Bibliography

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Suggested Readings

Johnson, Greg. Understanding Joyce Carol Oates. Columbia: University of South Carolina Press, 1987.

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Pearlman, Mickey, ed. American Women Writing Fiction: Memory, Identity, Family, Space. Lexington: University of Kentucky Press, 1989.

Winslow, Joan D. “The Stranger Within: Two Stories by Oates and Hawthorne.” Studies in Short Fiction 17 (1980): 263-268.

Bibliography and Further Reading

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Sources

Gilman, Richard, Review or The Wheel of Love, in Ne w York Times Book Review, October 25, 1970, p. 4.

Long, Robert Emmet, Review of Wheel of Love, in Saturday Review, October 24, 1970, p. 36.

Oates, Joyce Carol, '"Where Are You Going, Where Have You Been?' and Smooth Talk: Short Story into Film," in (Woman) Writer: Occasions and Opportunities, Dutton, 1988, pp. 316-21.

Quirk, Tom, "A Source for 'Where Are You Going, Where Have You Been?'" Studies in Short Fiction, Vol. 18, no. 4, Fall, 1981, pp. 413-19.

Review of Wheel of Love, in Virginia Quarterly Review, Vol. 47, no. 1, Winter, 1971, p. xv.

Sullivan, Walter, "The Artificial Demon: Joyce Carol Oates and the Dimensions of the Real," The Hollins Critic, Vol. 9, no. 4, December, 1972, pp. 1-12.

Waller, G. F., Dreaming America: Obsession and Transcendence in the Fiction of Joyce Carol Oates, Louisiana State University Press, 1979.

Further Reading

Clemons, Walter, ''Joyce Carol Oates: Love and Violence," in Conversations with Joyce Carol Oates, edited by Lee Milazzo, University Press of Mississippi, 1989, pp 32-41.

Clemens discusses Oates as a chronicler of the way people live in the contemporary world.

Creighton, Joanne V., Joyce Carol Oates, Twayne, 1979, p. 173.

Creighton analyzes the complete body of Oates's fiction through 1979.

Johnson, Greg, Understanding Joyce Carol Oates, University of South Carolina Press, 1987, p. 224.

Johnson presents analyses of Oates's fiction.

Moser, Don, "The Pied Piper of Tucson," Life, March 4, 1966, pp. 18-24 and 80-90C.

This journalistic treatment of an Arizona mass murderer provides many parallels to Oates's story, and she has since confirmed that her inspiration for ''Where Are You Going, Where Have You Been?'' came from reading this article and from Moser's presentation of the charismatic killer Charles Schrind.

Myers, George, "Oates Writes Out of 'Fascination,' Not Zeal," in Conversations with Joyce Carol Oates, edited by Lee Milazzo, University Press of Mississippi, 1989, pp. 181-85.

Oates talks about her work as a reader, writer, and critic.

Wagner, Linda W., "Joyce Carol Oates: The Changing Shapes of Her Realities," an introduction to Critical Essays on Joyce Carol Oates, G.K. Hall & Co., 1979, p. 180.

Overall appraisal of Oates's work and discussion of the author's effect on the American literary scene.

Media Adaptations

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"Where Are You Going, Where Have You Been?" was adapted as a film, Smooth Talk, directed by Joyce Chopra and starring Laura Dern, Treat Williams, and Mary Kay Place. It was originally produced in 1985 for the "American Playhouse Series" on the Public Broadcasting System and is available from Live Home Video and Vestron Video.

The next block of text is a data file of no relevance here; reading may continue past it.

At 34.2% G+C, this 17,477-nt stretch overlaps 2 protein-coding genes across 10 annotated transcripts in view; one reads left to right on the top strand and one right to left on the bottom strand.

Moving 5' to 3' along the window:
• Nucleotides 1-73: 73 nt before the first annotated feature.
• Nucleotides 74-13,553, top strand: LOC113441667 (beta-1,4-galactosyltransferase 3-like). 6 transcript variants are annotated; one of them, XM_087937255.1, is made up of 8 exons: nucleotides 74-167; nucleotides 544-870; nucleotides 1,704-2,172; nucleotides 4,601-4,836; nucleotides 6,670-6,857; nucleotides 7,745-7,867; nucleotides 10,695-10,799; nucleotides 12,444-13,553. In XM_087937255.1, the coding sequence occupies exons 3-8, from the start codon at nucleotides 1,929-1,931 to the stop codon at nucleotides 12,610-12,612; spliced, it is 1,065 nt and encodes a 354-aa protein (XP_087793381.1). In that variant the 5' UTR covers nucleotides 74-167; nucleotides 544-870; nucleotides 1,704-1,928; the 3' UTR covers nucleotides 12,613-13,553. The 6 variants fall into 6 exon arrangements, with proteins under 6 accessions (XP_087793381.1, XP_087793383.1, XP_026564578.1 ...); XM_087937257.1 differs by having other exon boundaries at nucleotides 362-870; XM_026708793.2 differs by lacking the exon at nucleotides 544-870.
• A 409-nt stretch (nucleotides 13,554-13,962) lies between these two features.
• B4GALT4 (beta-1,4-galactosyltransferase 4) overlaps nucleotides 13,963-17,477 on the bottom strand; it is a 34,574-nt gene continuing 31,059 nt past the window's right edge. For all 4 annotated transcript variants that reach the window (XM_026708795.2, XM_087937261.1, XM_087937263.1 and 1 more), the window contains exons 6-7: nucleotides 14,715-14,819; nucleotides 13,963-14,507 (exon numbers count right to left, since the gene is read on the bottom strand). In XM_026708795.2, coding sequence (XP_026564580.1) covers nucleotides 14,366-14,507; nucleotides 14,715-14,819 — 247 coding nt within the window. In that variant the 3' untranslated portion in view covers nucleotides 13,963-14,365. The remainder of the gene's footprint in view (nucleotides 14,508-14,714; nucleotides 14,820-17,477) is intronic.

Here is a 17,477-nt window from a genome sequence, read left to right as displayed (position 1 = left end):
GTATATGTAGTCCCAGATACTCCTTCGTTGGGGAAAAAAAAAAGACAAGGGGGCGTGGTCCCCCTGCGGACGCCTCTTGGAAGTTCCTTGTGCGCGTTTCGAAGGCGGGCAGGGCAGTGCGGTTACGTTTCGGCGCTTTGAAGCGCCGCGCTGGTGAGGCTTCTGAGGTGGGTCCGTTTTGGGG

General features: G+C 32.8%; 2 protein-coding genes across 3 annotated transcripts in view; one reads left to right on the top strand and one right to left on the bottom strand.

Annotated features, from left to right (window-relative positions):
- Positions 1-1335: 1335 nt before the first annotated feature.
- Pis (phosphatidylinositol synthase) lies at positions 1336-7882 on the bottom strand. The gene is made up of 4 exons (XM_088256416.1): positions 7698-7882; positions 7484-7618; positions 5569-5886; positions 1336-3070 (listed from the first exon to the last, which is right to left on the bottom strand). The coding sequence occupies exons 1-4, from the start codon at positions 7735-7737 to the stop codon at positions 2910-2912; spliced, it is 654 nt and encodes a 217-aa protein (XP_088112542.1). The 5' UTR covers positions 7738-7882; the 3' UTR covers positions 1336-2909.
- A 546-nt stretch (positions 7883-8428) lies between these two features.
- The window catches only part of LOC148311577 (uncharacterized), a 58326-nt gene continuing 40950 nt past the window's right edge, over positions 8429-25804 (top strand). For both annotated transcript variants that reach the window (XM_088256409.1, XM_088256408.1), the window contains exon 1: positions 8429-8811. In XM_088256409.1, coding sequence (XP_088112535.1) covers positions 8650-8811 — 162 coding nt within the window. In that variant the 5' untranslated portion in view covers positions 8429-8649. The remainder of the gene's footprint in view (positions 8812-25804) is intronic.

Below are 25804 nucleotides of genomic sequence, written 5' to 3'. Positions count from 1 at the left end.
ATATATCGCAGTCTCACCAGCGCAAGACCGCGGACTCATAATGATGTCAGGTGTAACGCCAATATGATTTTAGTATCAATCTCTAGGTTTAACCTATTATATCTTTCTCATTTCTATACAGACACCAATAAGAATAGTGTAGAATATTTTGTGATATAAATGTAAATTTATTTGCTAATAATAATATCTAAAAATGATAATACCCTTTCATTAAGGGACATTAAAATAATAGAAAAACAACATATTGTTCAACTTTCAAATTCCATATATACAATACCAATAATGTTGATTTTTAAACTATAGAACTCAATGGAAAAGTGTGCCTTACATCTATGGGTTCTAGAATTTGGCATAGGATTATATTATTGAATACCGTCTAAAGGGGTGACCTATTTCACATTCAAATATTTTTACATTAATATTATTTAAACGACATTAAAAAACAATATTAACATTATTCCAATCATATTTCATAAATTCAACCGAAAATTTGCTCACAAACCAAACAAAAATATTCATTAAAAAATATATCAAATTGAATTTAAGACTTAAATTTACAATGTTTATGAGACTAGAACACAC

For Further Reference

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Johnson, Greg. Understanding Joyce Carol Oates. Columbia: University of South Carolina Press, 1987, 224 p. A sympathetic biography of Oates that discusses many of her works.

"Where Are You Going, Where Have You Been?" In Literature and Its Times: Profiles of 300 Notable Literary Works and the Historical Events that Influenced Them, Volume 4: World War II to the Affluent Fifties (1940-1950s). Edited by Joyce Moss and George Wilson. Detroit: Gale, 1997. An overview of "Where Are You Going, Where Have You Been?" that places the story in its historical context.

Oates, Joyce Carol. "An Interview with Joyce Carol Oates." Compiled by David Y. Todd. The Gettysburg Review 6 (Spring 1993): 291-99. A compilation of an interview Oates conducted at Bellarmine College in which she discusses her writing methods, literary influences, and recurring themes in her work.

Slimp, Stephen. "Oates's 'Where Are You Going, Where Have You Been?'" The Explicator 7 (Spring 1999): 179-82. Slimp concentrates on the carefully wrought, rising tension in Oates's story, asserting that the work symbolizes the decay of modern America.

Urbanski, Marie Mitchell Olesen. "Existential Allegory: Joyce Carol Oates's 'Where Are You Going, Where Have You Been?'" Studies in Short Fiction 15 (Spring 1978): 200-3. Urbanski theorizes that "Where Are You Going, Where Have You Been?" is a contemporary religious allegory, similar to the seduction of Eve, and deals with the acceptance of fate.

Wagner, Linda W. "Oates: The Changing Shape of Her Realities." Great Lakes Review 5 (Winter 1979). Wagner argues that Oates focuses more on the examination of the boundaries between reality and illusion and is less concerned with technical precision or innovation.

Wesley, Marilyn C. "Joyce Carol Oates." In Dictionary of Literary Biography, Volume 130: American Short Story Writers Since World War II. Edited by Patrick Meanor. Detroit: Gale, 1993, pp. 241-52. A biographical sketch on Oates.

——. Wesley, Marilyn C. "The Transgressive Other in Joyce Carol Oates's Recent Fiction." Critique: Studies in Contemporary Fiction XXXII (Summer 1992): 255-62. Wesley examines Oates's later fiction for the recurring theme of the "transgressive other."

Wilkie, Brian. "Joyce Carol Oates: Overview." In Reference Guide to Short Fiction. Edited by Noelle Watson. Detroit: St. James Press, 1994. An overview of Oates's fiction.

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Historical and Social Context